But let’s not think about grown-ups for a little while. After all, not wanting to grow up is Peter’s most memorable characteristic; this is what the more recent versions of Peter Pan seem to focus on. But what becomes more of a defining feature, when re-reading the original, is how hideously arrogant he is. As soon as Wendy sows his shadow back on to his foot, Peter assumes he has done it himself: ‘ “How clever I am,” he crowed rapturously, “oh, the cleverness of me!” ’ Barrie really spells it out: ‘To put it with brutal frankness, there never was a cockier boy.’ Throughout the book, Peter’s arrogance is highlighted, such as the many times when he ‘crows’ like a cock. It is this conceitedness that so drives Hook’s hatred of him. When Hook comes across Peter, asleep and defenceless, Barrie states that he would have turned away, he ‘was not wholly evil’, but ‘what stayed him was Peter’s impertinent appearance as he slept’, that his posture, even when asleep, was ‘such a personification of cockiness’. It is this which makes Hook poison Peter’s medicine bottle.

Peter Pan may be arrogant but he is also brave and intelligent. Coming up with the plan to pretend to be the ticking crocodile is a stroke of genius. And he is a leader; the Lost Boys unquestioningly obey his commands and so do the Redskins, once he’s rescued Tiger Lilly.

Another of Peter’s key traits is his love of make-believe. When it comes to food, ‘you never exactly knew whether there would be a real meal or just a make-believe, it all depended upon Peter’s whim … Make-believe was so real to him that during a meal of it you could see him getting rounder.’

Barrie goes along with this make-believe. The Neverland is a space where pretending, under Peter’s command, rules. He sets up Peter, Wendy and the Lost Boys as a pretend family. Wendy is referred to as ‘Mother’, Peter as ‘Father’, and the boys are their children. Michael even has to pretend to be the baby and sleeps in a basket. This pretence is so effective that when the Darling children do eventually return home, Michael, confused as to why John and Wendy have cried out ‘Mother’ on seeing Mrs Darling, asks his sister, ‘Then you’re not really our mother, Wendy?’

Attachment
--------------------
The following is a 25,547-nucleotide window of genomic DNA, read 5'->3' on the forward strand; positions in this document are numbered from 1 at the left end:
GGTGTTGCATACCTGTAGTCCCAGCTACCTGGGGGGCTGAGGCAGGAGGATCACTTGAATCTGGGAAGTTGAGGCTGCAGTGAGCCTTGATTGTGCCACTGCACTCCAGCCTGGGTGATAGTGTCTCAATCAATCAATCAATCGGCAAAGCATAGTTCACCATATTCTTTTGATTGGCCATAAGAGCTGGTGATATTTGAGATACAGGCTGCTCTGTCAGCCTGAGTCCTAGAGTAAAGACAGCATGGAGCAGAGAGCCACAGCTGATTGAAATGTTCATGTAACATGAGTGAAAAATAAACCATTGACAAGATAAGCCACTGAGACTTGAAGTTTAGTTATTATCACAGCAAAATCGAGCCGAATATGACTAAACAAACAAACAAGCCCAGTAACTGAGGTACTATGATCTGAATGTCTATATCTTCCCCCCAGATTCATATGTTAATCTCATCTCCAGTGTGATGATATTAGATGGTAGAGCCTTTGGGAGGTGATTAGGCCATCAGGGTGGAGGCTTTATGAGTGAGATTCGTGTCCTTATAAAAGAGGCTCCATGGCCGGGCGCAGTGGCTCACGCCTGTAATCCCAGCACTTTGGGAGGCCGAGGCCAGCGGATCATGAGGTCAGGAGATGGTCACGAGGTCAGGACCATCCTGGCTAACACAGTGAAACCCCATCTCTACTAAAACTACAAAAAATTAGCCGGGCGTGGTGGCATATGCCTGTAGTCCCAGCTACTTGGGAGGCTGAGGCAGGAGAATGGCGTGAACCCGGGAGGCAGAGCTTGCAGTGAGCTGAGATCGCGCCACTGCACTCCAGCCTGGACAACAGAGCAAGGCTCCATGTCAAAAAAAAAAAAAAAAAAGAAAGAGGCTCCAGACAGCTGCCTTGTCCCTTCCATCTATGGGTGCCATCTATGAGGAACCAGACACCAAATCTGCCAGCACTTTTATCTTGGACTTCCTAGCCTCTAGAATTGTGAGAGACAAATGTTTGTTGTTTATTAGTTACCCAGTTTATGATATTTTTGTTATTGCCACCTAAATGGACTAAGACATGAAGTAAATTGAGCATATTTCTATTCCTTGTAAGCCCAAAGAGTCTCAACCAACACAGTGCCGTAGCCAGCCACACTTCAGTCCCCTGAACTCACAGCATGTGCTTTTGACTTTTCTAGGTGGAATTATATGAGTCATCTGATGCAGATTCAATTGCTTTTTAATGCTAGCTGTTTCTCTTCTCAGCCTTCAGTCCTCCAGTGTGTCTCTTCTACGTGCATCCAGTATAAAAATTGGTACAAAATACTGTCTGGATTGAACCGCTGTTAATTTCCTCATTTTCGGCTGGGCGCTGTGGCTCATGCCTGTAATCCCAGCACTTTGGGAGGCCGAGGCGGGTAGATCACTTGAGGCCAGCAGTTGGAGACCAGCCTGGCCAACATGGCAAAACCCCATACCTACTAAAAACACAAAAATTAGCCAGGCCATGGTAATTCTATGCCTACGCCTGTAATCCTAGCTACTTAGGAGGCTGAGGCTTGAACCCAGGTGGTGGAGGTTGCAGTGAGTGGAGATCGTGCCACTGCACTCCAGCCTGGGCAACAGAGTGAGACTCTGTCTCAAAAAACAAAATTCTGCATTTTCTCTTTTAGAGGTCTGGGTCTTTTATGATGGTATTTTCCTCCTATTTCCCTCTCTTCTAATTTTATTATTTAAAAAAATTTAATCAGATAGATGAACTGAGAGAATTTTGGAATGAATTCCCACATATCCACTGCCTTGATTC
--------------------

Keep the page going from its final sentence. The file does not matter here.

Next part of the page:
Is Barrie asking us to draw parallels between the two ‘families’ in the book? Wendy happily fits into her role as mother/house-wife: mending, cooking, administering medicine, insisting on bedtime – just like Mrs Darling. But what about Peter Pan and Mr Darling? I’m certain Peter would hate to admit to having anything in common with a grown-up. However, they are both arrogant – think of Mr Darling’s insisting on putting Nana in a kennel outside and refusing to admit his mistake until it’s too late. And, more importantly, they are both good at make-believe. Peter’s realm of make-believe is the Neverland; Mr Darling’s is stocks and shares.

Towards the end of the book, we are invited to imagine what would happen to Peter Pan, if he were to grow up. We are privy to the fate of the Lost Boys, adopted by the Darlings: ‘You may see the twins and Nibs and Curly any day going to an office, each carrying a little bag and an umbrella …’ But what about Peter? What if he were to accept Mrs Darling’s invitation to adopt him?

‘Would you send me to a school?’ he inquired craftily.


‘And then to an office?’

‘I suppose so.’

‘Soon I should be a man?’

‘Very soon.’

Of course, he doesn’t stay in ‘the Mainland’. He returns to the Neverland and is a boy forever. But, what if? What if he’d agreed to stay behind? Would Peter Pan grow up to be an, admittedly more successful, version of Mr Darling? Like the twins and Nibs and Curly? Surely Peter would excel at the stocks and shares game of make-believe?

To bring us back to Enron, doesn’t Jeff Skilling, with his arrogance, intelligence, leadership qualities and remarkable aptitude for making people believe, really have very similar characteristics to those of Peter Pan? Perhaps all those boys who wanted to be Peter Pan cultivated those characteristics, and then, when they did inevitably grow up, they became very successful in the City. For arrogance, intelligence, leadership, and pretending – convincingly – to know about stocks and shares is a winning combination.

But Enron shows that make-believe doesn’t work as well outside the Neverland. There, you just have to believe in fairies and clap your hands for Tinker Bell to be saved from death; everyone can gorge on enormous make-believe feasts. But that is in the Neverland. In the City, however glitzily it is portrayed, excelling at make-believe isn’t quite good enough. The truth will out, and then Skilling, Enron, and all its investors and shareholders, come crashing down. And if the make-believe goes far enough, the global economy comes crashing down too.

So why is it that now we see bankers going to work, clapping their hands with glee at their bonuses, thinking, ‘yes, I believe’? Belief isn’t enough here. They are not in the Neverland; they grew up. And, as is clear in Enron, playing games of make-believe with stocks and shares doesn’t really work. And Peter Pan is also terribly forgetful. It would be awfully sad if bankers were already forgetting the horrific crash, the enormous wave of redundancy, the crippling consequences of corporate greed.